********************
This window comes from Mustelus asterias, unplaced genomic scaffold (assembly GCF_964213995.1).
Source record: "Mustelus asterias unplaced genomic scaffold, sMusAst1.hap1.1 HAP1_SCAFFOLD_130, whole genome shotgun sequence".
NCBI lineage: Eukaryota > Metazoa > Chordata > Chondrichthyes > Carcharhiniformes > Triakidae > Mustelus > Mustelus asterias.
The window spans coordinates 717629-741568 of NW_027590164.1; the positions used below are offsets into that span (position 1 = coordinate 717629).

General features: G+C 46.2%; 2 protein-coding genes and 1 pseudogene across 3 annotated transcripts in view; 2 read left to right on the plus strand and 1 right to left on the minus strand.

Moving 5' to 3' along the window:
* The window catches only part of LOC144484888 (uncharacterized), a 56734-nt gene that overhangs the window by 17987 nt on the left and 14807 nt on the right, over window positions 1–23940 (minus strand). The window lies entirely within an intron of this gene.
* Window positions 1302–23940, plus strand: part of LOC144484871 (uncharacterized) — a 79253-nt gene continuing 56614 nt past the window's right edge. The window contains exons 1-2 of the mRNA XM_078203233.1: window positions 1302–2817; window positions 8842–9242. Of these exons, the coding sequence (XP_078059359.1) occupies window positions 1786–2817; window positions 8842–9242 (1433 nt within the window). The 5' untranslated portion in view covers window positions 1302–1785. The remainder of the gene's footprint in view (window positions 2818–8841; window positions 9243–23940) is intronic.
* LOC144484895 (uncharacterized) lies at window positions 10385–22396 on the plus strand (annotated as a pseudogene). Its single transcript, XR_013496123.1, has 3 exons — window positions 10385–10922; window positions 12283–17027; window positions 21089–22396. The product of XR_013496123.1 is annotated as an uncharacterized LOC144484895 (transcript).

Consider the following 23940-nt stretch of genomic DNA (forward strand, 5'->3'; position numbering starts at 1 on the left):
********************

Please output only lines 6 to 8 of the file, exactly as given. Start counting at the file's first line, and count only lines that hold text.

Moving 5' to 3' along the window:
* The window catches only part of LOC144484888 (uncharacterized), a 56734-nt gene that overhangs the window by 17987 nt on the left and 14807 nt on the right, over window positions 1–23940 (minus strand). The window lies entirely within an intron of this gene.
* Window positions 1302–23940, plus strand: part of LOC144484871 (uncharacterized) — a 79253-nt gene continuing 56614 nt past the window's right edge. The window contains exons 1-2 of the mRNA XM_078203233.1: window positions 1302–2817; window positions 8842–9242. Of these exons, the coding sequence (XP_078059359.1) occupies window positions 1786–2817; window positions 8842–9242 (1433 nt within the window). The 5' untranslated portion in view covers window positions 1302–1785. The remainder of the gene's footprint in view (window positions 2818–8841; window positions 9243–23940) is intronic.